Search Results

Advanced Search

31 to 45 of 213 results

Sort by:

Filter by:

Contributors

Article Types

Authors

Subjects

A Very Modern Man

Edmund Gordon: William Boyd, 8 March 2012

Waiting for Sunrise 
by William Boyd.
Bloomsbury, 368 pp., £18.99, February 2012, 978 1 4088 1774 2
Show More
Show More
... and momentous events is a familiar move in Boyd’s fiction. In The New Confessions (1987), John James Todd, a Scottish filmmaker, fights in the trenches, is pauperised by the Wall Street crash, witnesses the rise of Nazism in Berlin (where he attends parties with Fritz Lang and Thomas Mann), and arrives in Hollywood just in time to fall foul of ...

Northern Laughter

Karl Miller: Macrone on Scott, 10 October 2013

The Life of Sir Walter Scott 
by John Macrone, edited by Daniel Grader.
Edinburgh, 156 pp., £65, February 2013, 978 0 7486 6991 2
Show More
Show More
... Students of the life and works of Walter Scott and James Hogg may have glimpsed the shadowy, not to say meteoric, not to say dubious presence of the publisher John Macrone, and learned of his prompt desire, after Scott’s death in September 1832, to write his Life, basing it to a large extent on rural informants ...

Sound Advice for Scotch Reviewers

Karl Miller, 24 January 1980

... from Canada. It was addressed, on a bright spring Sunday, the fourth of March 1810, to the poet James Grahame, who had attained an early fame as the author of pastoral meditations, such as The Sabbath, and who had now brought out his British Georgics. This Scotsman had become an Anglican curate, whose cure lay in the ‘foreign land’, as Cockburn puts ...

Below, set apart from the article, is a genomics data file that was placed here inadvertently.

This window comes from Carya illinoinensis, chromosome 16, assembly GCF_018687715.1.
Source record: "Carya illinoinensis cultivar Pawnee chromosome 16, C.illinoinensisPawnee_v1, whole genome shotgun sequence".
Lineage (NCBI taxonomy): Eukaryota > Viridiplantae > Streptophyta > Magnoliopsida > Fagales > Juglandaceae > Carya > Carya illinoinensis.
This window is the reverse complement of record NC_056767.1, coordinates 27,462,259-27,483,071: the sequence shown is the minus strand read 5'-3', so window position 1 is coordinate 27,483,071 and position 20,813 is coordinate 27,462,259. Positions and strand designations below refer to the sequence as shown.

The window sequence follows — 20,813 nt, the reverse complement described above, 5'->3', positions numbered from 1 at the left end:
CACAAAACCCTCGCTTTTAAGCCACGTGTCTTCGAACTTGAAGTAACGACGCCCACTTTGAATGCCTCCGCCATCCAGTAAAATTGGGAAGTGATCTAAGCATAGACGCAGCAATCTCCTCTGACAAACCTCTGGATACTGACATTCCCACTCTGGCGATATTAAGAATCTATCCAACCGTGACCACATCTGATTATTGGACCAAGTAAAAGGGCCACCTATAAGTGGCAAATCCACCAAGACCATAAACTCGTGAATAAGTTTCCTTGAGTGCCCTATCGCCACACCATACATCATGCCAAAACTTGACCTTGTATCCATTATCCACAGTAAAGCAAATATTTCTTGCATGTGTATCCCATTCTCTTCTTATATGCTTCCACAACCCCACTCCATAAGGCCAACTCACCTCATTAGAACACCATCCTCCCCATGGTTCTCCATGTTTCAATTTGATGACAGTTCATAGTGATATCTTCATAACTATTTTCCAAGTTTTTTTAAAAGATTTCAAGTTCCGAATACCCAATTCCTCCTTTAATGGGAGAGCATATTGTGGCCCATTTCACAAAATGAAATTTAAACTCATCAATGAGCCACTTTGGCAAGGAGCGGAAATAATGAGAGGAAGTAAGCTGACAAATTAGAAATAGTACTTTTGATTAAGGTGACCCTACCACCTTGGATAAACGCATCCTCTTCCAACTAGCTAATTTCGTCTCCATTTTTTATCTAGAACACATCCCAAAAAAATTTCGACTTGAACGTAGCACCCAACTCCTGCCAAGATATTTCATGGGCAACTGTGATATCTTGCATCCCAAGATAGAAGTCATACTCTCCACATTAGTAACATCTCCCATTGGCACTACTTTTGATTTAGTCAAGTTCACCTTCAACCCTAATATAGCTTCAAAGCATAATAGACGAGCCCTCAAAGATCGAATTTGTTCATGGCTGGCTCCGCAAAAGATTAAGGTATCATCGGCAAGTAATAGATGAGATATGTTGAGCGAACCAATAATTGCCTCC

Uncle Max

Patricia Craig, 20 December 1984

The man who was M: The Life of Maxwell Knight 
by Anthony Masters.
Blackwell, 205 pp., £9.95, November 1984, 0 631 13392 5
Show More
Unreliable Witness: Espionage Myths of the Second World War 
by Nigel West.
Weidenfeld, 166 pp., £8.95, October 1984, 0 297 78481 1
Show More
The Great Betrayal: The Untold Story of Kim Philby’s Biggest Coup 
by Nicholas Bethell.
Hodder, 214 pp., £9.95, October 1984, 0 340 35701 0
Show More
Show More
... There is some evidence to suggest he contributed more than an initial to the ‘M’ figure in the James Bond books: hence Masters’s title. ‘M’, true enough, was the office sobriquet of Maxwell Knight, though not his only extra appellation. His work made it necessary for him to have a pseudonym or two at his disposal, and so we find ‘Captain ...

Knowledge Infinite

D.J. Enright, 16 August 1990

The Don Giovanni Book: Myths of Seduction and Betrayal 
edited by Jonathan Miller.
Faber, 127 pp., £6.99, July 1990, 0 571 14542 6
Show More
Show More
... This compilation arose out of Jonathan Miller’s 1985 production of Don Giovanni for the English National Opera, and his introduction to the book is agreeably illuminating, not least for those who for one reason or another never go to the opera. The main characters of Don Giovanni, he notes, have a prior and conspicuous existence outside the opera, being well-established figures of myth, a fact which both helps and hinders ...

A good God is hard to find

James Francken: Jenny Diski, 4 January 2001

Only Human: A Divine Comedy 
by Jenny Diski.
Virago, 215 pp., £15.99, October 2000, 1 86049 839 6
Show More
Show More
... who bargain away daughters for their own benefit – in ‘The Robber Bridegroom’ a shiftless miller marries off his unnamed daughter to a rich suitor who has her for dinner, cutting her into pieces and sprinkling her with salt; in ‘The Girl without Hands’ a miller saves himself from the Devil by promising that his ...

Great Portland Street Blues

Karl Miller, 25 January 1990

Boswell: The Great Biographer. Journals: 1789-1795 
by James Boswell, edited by Marlies Danziger and Frank Brady.
Heinemann, 432 pp., £25, November 1989, 0 434 89729 9
Show More
Show More
... him. ‘It vexed me that even on the festival of Christmas I was melancholy. I went with my son James to St George’s, Hanover Square, and had some elevation of heart in that hallowed dome. Saw Miss Upton at a distance’ – then back to the family turkey in Great Portland Street. The content of this last journal – previewed in the account of ...

No Sense of an Ending

Jane Eldridge Miller, 21 September 1995